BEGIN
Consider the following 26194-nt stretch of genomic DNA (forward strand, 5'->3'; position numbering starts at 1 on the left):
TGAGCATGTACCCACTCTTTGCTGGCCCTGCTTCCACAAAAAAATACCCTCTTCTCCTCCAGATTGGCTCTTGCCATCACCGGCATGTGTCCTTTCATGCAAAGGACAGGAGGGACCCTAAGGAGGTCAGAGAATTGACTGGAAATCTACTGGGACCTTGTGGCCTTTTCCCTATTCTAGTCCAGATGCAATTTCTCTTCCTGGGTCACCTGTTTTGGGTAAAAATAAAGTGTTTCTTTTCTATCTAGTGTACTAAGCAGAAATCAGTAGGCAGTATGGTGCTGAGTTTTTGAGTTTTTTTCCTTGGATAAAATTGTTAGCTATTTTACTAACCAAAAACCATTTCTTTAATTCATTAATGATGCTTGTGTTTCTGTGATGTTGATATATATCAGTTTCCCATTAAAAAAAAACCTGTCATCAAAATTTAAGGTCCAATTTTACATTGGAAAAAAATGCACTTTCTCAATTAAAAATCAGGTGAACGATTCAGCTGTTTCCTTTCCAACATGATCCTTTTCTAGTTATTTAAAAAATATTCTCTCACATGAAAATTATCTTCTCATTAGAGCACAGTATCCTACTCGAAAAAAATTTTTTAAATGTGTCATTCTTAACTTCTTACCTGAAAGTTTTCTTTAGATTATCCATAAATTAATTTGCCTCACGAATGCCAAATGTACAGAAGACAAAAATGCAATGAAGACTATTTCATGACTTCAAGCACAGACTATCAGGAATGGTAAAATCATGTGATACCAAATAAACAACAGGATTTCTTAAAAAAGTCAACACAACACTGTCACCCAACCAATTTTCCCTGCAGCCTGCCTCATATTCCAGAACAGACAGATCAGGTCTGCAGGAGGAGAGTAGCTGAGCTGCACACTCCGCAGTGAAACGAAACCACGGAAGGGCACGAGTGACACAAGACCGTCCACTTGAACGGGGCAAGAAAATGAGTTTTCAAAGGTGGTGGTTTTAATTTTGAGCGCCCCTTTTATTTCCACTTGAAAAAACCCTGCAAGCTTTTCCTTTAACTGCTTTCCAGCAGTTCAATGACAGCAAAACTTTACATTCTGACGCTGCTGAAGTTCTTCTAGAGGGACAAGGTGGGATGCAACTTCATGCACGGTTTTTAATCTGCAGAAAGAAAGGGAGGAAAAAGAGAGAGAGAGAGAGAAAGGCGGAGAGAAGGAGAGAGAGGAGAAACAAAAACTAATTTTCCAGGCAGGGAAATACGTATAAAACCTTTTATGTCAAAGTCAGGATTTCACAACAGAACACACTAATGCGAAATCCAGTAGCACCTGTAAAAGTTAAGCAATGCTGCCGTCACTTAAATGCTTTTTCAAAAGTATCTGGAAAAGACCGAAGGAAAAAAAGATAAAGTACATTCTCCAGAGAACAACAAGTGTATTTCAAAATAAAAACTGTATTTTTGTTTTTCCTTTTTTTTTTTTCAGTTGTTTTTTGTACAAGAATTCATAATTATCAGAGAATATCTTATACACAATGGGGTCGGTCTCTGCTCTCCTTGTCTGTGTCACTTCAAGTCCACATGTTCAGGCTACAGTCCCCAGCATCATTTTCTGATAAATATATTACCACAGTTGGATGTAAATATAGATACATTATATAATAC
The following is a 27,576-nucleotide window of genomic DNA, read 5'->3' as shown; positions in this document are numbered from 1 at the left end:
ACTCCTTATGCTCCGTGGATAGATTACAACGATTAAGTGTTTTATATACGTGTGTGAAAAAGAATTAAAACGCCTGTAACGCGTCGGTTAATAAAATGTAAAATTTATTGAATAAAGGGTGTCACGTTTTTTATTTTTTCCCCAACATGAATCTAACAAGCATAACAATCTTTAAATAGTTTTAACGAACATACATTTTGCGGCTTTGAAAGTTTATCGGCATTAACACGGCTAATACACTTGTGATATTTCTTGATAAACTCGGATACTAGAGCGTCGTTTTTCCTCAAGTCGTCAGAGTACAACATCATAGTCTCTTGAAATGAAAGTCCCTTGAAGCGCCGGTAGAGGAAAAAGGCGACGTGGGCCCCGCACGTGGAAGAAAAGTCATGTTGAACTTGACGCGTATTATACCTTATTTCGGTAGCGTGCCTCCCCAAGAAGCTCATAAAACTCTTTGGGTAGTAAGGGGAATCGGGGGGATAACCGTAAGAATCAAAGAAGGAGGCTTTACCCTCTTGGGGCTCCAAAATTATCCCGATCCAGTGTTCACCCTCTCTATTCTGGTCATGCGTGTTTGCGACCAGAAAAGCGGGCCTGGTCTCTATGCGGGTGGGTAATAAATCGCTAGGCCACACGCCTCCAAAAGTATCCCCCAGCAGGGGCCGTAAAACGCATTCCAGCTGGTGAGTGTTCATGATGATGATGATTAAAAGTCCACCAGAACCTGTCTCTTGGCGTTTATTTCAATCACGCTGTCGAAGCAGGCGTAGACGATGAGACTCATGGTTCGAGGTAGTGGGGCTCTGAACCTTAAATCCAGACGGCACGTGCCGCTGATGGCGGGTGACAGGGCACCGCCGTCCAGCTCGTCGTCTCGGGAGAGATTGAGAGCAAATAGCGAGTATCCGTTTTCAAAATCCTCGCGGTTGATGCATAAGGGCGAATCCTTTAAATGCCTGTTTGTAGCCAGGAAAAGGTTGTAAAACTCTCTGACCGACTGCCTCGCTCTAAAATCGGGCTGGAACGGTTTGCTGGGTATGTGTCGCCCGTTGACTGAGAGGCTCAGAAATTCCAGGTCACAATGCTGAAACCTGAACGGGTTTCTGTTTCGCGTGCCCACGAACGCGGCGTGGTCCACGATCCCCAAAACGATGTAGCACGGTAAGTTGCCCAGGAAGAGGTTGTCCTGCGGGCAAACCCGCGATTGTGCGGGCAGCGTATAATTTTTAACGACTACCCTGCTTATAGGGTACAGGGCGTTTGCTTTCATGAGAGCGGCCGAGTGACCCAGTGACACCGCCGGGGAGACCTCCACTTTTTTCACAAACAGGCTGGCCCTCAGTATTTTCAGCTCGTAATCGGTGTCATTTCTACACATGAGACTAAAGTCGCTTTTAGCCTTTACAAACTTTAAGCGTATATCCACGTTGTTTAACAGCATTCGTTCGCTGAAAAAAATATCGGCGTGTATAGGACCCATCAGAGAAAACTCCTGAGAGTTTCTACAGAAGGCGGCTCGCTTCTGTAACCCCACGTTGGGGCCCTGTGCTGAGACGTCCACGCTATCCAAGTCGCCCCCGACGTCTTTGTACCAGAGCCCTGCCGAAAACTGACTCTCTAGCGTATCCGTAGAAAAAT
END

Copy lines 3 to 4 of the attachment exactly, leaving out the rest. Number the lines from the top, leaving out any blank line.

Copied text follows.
The following is a 27,576-nucleotide window of genomic DNA, read 5'->3' as shown; positions in this document are numbered from 1 at the left end:
ACTCCTTATGCTCCGTGGATAGATTACAACGATTAAGTGTTTTATATACGTGTGTGAAAAAGAATTAAAACGCCTGTAACGCGTCGGTTAATAAAATGTAAAATTTATTGAATAAAGGGTGTCACGTTTTTTATTTTTTCCCCAACATGAATCTAACAAGCATAACAATCTTTAAATAGTTTTAACGAACATACATTTTGCGGCTTTGAAAGTTTATCGGCATTAACACGGCTAATACACTTGTGATATTTCTTGATAAACTCGGATACTAGAGCGTCGTTTTTCCTCAAGTCGTCAGAGTACAACATCATAGTCTCTTGAAATGAAAGTCCCTTGAAGCGCCGGTAGAGGAAAAAGGCGACGTGGGCCCCGCACGTGGAAGAAAAGTCATGTTGAACTTGACGCGTATTATACCTTATTTCGGTAGCGTGCCTCCCCAAGAAGCTCATAAAACTCTTTGGGTAGTAAGGGGAATCGGGGGGATAACCGTAAGAATCAAAGAAGGAGGCTTTACCCTCTTGGGGCTCCAAAATTATCCCGATCCAGTGTTCACCCTCTCTATTCTGGTCATGCGTGTTTGCGACCAGAAAAGCGGGCCTGGTCTCTATGCGGGTGGGTAATAAATCGCTAGGCCACACGCCTCCAAAAGTATCCCCCAGCAGGGGCCGTAAAACGCATTCCAGCTGGTGAGTGTTCATGATGATGATGATTAAAAGTCCACCAGAACCTGTCTCTTGGCGTTTATTTCAATCACGCTGTCGAAGCAGGCGTAGACGATGAGACTCATGGTTCGAGGTAGTGGGGCTCTGAACCTTAAATCCAGACGGCACGTGCCGCTGATGGCGGGTGACAGGGCACCGCCGTCCAGCTCGTCGTCTCGGGAGAGATTGAGAGCAAATAGCGAGTATCCGTTTTCAAAATCCTCGCGGTTGATGCATAAGGGCGAATCCTTTAAATGCCTGTTTGTAGCCAGGAAAAGGTTGTAAAACTCTCTGACCGACTGCCTCGCTCTAAAATCGGGCTGGAACGGTTTGCTGGGTATGTGTCGCCCGTTGACTGAGAGGCTCAGAAATTCCAGGTCACAATGCTGAAACCTGAACGGGTTTCTGTTTCGCGTGCCCACGAACGCGGCGTGGTCCACGATCCCCAAAACGATGTAGCACGGTAAGTTGCCCAGGAAGAGGTTGTCCTGCGGGCAAACCCGCGATTGTGCGGGCAGCGTATAATTTTTAACGACTACCCTGCTTATAGGGTACAGGGCGTTTGCTTTCATGAGAGCGGCCGAGTGACCCAGTGACACCGCCGGGGAGACCTCCACTTTTTTCACAAACAGGCTGGCCCTCAGTATTTTCAGCTCGTAATCGGTGTCATTTCTACACATGAGACTAAAGTCGCTTTTAGCCTTTACAAACTTTAAGCGTATATCCACGTTGTTTAACAGCATTCGTTCGCTGAAAAAAATATCGGCGTGTATAGGACCCATCAGAGAAAACTCCTGAGAGTTTCTACAGAAGGCGGCTCGCTTCTGTAACCCCACGTTGGGGCCCTGTGCTGAGACGTCCACGCTATCCAAGTCGCCCCCGACGTCTTTGTACCAGAGCCCTGCCGAAAACTGACTCTCTAGCGTATCCGTAGAAAAAT